Government should not put the burden of unfeasible infrastructure projects on state owned enterprises without having them separately subsidised by treasury, Public Enterprises minister, Leon Jooste has said.
The minister was giving a key note speech recently at a function that was organised by the Economic Association of Namibia which interrogated he status quo within the SOEs space.
The minister defined these nice-to-have initiatives as rather political projects, mooted by government and due process followed without consultation with an entity.
“Public enterprises are there to honour government projects, not all of them but many if not most of them. But what do we do when government takes a decision to embark on a particular project which is not commercially feasible? What we worry about, from the ministry is that when we decide to embark on one of these infrastructure projects and the project is procured within central government, (I should not have used the word I put in here) but at least the word dump, then dumped onto a public enterprise. So they inherit a project which they where not part of evaluating the feasibility, the costing, the scope, any of the processes of the project.”
“So having said that we are a developing economy and we need to keep our momentum in developing infrastructure etcetera, what we would want is, when one of these projects is put under the authority of a public enterprise and it’s not a feasible one, then we would love to see that subsidized separately. Otherwise we are going to compromise a particular entity,” said the minister.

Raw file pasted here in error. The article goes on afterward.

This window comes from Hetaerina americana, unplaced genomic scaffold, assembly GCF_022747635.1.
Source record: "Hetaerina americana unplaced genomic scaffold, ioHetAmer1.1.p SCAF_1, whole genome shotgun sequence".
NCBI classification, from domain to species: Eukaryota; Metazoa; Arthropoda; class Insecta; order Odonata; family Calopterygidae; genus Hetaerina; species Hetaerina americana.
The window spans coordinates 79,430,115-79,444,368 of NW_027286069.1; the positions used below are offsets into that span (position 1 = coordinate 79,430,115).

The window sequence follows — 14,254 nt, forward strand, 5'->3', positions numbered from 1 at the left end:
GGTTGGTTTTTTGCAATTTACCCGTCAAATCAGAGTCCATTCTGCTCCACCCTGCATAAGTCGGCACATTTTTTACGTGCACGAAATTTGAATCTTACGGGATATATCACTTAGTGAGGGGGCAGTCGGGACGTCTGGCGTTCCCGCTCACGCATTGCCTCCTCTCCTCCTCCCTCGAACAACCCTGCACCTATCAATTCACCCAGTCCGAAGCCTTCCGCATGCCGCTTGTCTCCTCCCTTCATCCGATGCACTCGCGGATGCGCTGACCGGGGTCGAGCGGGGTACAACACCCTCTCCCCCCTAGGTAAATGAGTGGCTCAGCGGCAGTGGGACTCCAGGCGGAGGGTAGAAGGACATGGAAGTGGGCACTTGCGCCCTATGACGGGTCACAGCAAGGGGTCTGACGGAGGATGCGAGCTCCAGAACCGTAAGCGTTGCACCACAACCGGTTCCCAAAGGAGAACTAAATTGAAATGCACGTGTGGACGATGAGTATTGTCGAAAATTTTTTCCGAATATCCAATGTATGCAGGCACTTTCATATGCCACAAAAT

Jooste gave TransNamib as an example, and went on to shoot down any move to have the entity shoulder a government rail project that connects Windhoek with Hosea Kutako International airport, Rehoboth and Okahandja.
Jooste praised the project as meaningful in offloading pressure from the country’s roads but questioned its feasibility.
“Government would love to put in, you have read about that, some passenger train between Windhoek and Hosea Kutako airport and Windhoek-Rehoboth and Windhoek Okahandja. Those are not feasible.”
“Politically it’s a good project to alleviate our congestion on the roads, accidents whatever, from all angles it’s a nice project. That’s not our high priority one but a nice project. But we can’t demand that for TransNamib to carry that commercial burden. I would want for treasury to subsidise that until it becomes eventually feasible and they can take over,” said the minister.